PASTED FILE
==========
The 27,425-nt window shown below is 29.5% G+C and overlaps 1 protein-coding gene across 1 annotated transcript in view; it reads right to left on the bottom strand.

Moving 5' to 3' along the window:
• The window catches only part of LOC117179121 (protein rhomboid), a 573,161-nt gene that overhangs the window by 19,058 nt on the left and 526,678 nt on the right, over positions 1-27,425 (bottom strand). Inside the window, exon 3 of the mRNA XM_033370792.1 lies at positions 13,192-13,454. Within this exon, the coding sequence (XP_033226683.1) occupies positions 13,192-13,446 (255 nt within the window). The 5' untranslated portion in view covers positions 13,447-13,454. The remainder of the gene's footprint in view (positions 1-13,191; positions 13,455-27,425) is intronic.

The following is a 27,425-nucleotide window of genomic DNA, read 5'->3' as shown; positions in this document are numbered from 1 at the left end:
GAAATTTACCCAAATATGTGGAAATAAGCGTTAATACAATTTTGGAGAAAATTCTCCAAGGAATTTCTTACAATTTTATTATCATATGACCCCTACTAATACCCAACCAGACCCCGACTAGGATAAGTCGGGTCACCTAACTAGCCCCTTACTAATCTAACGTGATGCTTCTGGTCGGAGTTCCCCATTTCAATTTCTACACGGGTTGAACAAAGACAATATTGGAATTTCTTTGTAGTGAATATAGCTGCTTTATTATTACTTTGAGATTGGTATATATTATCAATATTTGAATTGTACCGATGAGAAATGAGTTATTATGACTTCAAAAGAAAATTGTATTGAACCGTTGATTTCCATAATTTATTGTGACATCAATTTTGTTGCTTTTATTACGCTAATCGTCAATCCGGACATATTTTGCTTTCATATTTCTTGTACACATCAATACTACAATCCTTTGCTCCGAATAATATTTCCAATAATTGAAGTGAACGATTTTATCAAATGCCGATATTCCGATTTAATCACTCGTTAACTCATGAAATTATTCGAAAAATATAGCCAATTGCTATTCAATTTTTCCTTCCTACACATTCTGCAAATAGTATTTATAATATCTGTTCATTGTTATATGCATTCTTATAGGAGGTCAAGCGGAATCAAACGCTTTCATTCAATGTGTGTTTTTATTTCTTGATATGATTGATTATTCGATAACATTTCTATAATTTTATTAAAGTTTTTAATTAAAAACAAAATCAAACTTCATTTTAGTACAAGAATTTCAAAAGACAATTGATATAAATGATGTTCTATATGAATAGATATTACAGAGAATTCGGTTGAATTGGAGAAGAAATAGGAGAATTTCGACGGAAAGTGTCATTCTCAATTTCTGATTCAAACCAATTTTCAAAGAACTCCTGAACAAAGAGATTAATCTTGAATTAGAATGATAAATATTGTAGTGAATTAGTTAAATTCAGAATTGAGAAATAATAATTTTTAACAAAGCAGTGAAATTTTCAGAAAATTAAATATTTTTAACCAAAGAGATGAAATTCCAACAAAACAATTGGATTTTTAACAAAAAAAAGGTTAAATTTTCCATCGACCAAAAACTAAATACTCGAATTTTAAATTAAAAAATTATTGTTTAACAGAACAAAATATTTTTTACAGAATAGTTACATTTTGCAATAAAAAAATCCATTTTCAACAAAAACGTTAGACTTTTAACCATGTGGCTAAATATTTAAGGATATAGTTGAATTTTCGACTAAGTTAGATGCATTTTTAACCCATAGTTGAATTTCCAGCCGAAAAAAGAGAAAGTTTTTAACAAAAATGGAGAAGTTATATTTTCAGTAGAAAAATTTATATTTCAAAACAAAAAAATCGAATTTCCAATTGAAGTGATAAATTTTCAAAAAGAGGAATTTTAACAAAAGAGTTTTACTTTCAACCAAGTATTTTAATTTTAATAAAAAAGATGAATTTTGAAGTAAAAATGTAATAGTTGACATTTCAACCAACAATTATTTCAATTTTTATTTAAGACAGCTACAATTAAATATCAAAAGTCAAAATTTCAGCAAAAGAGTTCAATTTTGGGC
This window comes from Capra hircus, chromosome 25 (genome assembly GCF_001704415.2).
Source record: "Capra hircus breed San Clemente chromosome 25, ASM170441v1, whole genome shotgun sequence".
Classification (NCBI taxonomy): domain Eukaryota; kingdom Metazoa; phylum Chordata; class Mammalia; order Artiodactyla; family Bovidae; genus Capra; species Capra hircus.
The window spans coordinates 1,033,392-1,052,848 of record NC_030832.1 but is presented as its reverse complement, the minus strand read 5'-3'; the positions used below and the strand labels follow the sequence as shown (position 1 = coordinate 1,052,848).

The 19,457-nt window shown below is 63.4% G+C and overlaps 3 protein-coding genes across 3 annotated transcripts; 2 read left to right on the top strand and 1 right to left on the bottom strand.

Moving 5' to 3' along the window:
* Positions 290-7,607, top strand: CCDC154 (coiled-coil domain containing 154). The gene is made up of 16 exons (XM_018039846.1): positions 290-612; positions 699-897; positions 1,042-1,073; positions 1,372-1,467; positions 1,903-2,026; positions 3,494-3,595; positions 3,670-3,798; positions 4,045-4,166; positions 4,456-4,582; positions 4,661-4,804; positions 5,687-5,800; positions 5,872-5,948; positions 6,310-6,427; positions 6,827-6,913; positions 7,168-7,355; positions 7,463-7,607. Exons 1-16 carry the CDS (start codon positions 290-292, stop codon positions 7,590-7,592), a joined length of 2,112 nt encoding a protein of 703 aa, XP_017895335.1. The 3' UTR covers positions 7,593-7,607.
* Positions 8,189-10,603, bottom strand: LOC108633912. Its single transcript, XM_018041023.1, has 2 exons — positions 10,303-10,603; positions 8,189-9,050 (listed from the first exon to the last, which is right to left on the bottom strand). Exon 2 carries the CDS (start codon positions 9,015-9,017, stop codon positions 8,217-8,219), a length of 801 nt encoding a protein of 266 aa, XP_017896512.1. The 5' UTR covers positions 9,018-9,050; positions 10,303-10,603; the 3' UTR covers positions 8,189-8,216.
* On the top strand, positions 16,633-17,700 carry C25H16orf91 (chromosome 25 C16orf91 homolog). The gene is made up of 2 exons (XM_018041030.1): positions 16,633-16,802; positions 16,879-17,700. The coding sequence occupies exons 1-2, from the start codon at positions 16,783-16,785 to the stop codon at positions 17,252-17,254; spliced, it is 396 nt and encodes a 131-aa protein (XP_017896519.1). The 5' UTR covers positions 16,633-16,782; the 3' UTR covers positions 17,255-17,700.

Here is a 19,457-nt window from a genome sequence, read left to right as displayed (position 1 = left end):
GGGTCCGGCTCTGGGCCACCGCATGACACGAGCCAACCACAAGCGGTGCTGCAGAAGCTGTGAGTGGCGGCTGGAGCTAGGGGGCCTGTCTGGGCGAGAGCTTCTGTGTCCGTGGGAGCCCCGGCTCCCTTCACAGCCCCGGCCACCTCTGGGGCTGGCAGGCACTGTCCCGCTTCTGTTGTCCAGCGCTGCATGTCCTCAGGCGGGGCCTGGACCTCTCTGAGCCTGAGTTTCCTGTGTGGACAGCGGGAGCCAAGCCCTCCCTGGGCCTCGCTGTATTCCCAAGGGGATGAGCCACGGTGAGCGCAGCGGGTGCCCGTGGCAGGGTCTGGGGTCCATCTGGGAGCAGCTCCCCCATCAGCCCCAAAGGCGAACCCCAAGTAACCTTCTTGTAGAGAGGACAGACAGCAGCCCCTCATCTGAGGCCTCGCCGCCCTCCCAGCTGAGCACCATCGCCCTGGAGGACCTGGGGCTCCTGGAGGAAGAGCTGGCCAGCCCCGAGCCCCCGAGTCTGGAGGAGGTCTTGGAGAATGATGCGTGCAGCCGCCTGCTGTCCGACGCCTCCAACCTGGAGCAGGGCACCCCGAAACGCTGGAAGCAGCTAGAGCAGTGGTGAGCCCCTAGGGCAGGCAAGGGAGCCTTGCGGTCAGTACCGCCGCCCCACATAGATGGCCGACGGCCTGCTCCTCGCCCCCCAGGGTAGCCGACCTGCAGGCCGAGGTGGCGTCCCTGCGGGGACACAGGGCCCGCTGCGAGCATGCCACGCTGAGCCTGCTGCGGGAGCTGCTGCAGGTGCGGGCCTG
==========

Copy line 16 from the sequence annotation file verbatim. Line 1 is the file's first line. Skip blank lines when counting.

GGGTCCGGCTCTGGGCCACCGCATGACACGAGCCAACCACAAGCGGTGCTGCAGAAGCTGTGAGTGGCGGCTGGAGCTAGGGGGCCTGTCTGGGCGAGAGCTTCTGTGTCCGTGGGAGCCCCGGCTCCCTTCACAGCCCCGGCCACCTCTGGGGCTGGCAGGCACTGTCCCGCTTCTGTTGTCCAGCGCTGCATGTCCTCAGGCGGGGCCTGGACCTCTCTGAGCCTGAGTTTCCTGTGTGGACAGCGGGAGCCAAGCCCTCCCTGGGCCTCGCTGTATTCCCAAGGGGATGAGCCACGGTGAGCGCAGCGGGTGCCCGTGGCAGGGTCTGGGGTCCATCTGGGAGCAGCTCCCCCATCAGCCCCAAAGGCGAACCCCAAGTAACCTTCTTGTAGAGAGGACAGACAGCAGCCCCTCATCTGAGGCCTCGCCGCCCTCCCAGCTGAGCACCATCGCCCTGGAGGACCTGGGGCTCCTGGAGGAAGAGCTGGCCAGCCCCGAGCCCCCGAGTCTGGAGGAGGTCTTGGAGAATGATGCGTGCAGCCGCCTGCTGTCCGACGCCTCCAACCTGGAGCAGGGCACCCCGAAACGCTGGAAGCAGCTAGAGCAGTGGTGAGCCCCTAGGGCAGGCAAGGGAGCCTTGCGGTCAGTACCGCCGCCCCACATAGATGGCCGACGGCCTGCTCCTCGCCCCCCAGGGTAGCCGACCTGCAGGCCGAGGTGGCGTCCCTGCGGGGACACAGGGCCCGCTGCGAGCATGCCACGCTGAGCCTGCTGCGGGAGCTGCTGCAGGTGCGGGCCTG